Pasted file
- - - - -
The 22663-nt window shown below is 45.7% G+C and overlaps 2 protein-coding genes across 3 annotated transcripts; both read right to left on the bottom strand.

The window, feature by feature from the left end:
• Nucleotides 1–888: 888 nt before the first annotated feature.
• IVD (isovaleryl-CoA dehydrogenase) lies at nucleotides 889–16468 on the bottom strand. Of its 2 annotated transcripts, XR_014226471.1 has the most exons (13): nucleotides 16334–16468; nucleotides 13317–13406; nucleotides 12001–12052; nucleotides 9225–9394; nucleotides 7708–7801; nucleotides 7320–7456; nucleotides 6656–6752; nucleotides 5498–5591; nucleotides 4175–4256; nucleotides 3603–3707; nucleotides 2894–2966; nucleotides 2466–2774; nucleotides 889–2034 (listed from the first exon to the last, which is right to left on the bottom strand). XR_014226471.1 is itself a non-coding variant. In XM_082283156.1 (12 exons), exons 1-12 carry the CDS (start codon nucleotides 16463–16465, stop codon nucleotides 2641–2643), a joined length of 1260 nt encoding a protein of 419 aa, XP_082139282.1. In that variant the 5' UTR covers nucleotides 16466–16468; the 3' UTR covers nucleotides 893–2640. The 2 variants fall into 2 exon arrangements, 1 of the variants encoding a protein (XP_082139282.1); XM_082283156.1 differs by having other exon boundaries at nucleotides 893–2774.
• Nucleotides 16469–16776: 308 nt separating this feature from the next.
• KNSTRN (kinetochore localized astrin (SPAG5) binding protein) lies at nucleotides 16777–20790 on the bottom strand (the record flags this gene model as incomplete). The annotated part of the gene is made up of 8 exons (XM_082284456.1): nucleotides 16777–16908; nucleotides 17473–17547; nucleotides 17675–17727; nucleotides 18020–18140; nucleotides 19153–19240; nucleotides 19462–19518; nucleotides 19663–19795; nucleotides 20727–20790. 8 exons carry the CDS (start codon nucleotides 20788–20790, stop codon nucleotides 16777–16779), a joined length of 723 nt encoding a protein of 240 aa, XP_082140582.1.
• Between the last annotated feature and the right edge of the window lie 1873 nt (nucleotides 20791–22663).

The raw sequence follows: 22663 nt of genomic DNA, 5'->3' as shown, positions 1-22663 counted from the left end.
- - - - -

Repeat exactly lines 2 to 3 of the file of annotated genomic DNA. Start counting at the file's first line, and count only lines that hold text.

The window, feature by feature from the left end:
• Nucleotides 1–888: 888 nt before the first annotated feature.